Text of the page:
10 April 2012
Novel technologies needed to handle SKA's data deluge
Since man's early days, we have looked at the stars and wondered what it's all about. Slowly, the workings of the universe are beginning to make sense and physicists are getting closer to developing a unified theory – one equation that explains how everything works.
But the closer scientists get to the unified equation, the harder they have to look for the final elusive elements. Often, that involves staring further into space – backward in time – to find the answers. Over the years, optical telescopes have evolved to the point where it is becoming physically impossible to make the mirrors required. As optical telescopes reach their limits, radio telescopes have taken over. The great benefit of a radio telescope is that it is not restricted by size; in fact, it can be as large as you want.
And that's the approach of the Square Kilometre Array (SKA). The title is something of a misnomer; while the actual collection area will be 1km2, this will be distributed across an array of thousands of receptors extending 3000km from a central core region.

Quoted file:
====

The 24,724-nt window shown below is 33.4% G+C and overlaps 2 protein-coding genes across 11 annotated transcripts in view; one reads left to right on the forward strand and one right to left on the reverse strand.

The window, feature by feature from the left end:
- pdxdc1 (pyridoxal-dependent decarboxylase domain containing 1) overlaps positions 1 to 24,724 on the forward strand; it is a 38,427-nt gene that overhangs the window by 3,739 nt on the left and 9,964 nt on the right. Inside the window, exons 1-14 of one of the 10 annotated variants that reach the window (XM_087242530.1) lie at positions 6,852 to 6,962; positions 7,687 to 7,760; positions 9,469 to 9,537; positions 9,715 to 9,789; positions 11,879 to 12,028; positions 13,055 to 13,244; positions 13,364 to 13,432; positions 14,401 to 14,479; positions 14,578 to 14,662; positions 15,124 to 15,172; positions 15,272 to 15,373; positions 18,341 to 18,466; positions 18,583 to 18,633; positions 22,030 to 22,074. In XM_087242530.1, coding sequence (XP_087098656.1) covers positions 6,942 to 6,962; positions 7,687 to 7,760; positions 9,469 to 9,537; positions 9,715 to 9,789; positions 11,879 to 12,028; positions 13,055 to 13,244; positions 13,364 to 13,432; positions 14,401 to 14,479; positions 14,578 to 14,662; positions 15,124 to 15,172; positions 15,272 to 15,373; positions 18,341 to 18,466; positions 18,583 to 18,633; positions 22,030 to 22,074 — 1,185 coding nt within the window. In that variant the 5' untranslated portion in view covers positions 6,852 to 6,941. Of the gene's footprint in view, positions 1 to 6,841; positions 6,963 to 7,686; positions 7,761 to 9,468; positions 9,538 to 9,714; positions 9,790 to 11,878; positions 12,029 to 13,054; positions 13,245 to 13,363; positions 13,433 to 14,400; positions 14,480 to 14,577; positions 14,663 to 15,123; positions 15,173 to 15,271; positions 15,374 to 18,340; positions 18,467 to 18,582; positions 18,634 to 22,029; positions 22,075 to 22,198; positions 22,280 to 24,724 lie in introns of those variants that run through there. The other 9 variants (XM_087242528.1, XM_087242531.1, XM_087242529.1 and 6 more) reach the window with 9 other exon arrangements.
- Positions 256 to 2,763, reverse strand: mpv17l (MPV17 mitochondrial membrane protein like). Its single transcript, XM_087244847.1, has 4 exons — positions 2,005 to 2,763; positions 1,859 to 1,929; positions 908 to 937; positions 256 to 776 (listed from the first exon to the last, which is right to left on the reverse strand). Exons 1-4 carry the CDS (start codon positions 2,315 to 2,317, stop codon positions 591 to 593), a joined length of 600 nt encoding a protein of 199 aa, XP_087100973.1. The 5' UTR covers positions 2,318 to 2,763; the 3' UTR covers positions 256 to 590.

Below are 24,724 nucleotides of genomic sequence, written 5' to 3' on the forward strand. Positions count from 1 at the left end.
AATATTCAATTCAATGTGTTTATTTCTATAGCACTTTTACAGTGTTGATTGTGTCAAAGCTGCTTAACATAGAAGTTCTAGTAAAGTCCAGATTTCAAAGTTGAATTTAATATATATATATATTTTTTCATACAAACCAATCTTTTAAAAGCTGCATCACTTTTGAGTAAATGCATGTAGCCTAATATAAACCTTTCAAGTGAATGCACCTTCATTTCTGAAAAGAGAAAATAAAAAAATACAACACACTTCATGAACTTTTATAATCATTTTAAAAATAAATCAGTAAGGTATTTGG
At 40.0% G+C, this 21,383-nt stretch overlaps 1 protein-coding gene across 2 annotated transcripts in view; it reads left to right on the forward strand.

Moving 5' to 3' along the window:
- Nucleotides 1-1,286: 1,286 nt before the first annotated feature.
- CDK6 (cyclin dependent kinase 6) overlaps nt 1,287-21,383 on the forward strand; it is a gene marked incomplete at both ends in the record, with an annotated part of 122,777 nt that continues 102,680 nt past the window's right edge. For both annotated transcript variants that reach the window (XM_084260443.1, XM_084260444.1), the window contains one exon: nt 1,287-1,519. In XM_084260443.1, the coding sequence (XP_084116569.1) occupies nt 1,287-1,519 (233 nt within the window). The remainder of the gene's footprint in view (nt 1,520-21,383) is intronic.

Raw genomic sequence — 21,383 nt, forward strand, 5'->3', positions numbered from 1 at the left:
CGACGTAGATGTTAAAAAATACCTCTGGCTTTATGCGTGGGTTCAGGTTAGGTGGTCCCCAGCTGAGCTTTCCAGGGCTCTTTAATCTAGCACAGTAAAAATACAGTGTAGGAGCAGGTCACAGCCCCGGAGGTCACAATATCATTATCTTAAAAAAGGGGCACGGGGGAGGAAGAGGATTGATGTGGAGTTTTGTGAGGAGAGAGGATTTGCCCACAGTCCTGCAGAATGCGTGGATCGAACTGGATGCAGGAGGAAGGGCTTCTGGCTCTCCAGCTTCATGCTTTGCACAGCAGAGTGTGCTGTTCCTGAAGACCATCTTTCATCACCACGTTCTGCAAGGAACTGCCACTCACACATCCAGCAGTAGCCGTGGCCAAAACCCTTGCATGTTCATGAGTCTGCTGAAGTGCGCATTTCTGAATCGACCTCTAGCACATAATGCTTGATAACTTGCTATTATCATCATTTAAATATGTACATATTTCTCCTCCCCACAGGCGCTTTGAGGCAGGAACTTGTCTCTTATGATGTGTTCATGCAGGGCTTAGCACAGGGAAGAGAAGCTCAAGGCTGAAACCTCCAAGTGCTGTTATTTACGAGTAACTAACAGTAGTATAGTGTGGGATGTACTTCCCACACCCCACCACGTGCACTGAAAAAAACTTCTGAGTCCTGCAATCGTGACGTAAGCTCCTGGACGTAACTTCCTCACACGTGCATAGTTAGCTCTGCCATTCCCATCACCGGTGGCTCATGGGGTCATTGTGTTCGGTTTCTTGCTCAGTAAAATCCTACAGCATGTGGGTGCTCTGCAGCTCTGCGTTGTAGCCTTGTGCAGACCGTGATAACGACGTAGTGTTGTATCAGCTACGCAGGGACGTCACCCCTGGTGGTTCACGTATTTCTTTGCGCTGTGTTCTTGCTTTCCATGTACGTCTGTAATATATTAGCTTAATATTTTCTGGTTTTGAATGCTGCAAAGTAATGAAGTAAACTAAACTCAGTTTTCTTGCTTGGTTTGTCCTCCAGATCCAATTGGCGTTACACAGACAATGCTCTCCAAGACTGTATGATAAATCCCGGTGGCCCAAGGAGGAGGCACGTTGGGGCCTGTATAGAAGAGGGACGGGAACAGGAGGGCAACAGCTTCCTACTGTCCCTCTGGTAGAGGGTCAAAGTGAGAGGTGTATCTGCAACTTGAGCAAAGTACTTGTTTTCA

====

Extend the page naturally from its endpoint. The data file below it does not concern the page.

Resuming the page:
It's a huge project: construction alone is expected to cost €1.5billion. There's another huge element: handling the data that's collected. The SKA is expected to produce a few exabytes of data per day for a single beam per square kilometre. After processing this data, it is expected that up to 1500petabytes of data will need to be stored per year. To put that into context, the large hadron collider at CERN generates approximately 15Pbyte of data per year.
Addressing this issue is the DOME project, in which IBM is working with the Netherlands Institute for Radio Astronomy to develop the necessary technology. The list of potential technologies is impressive:
advanced accelerators, 3d stacked chips, novel optical interconnects, nanophotonics, high performance storage systems and phase change memory.
While these developments will undoubtedly help the SKA, what other applications might these technologies enable?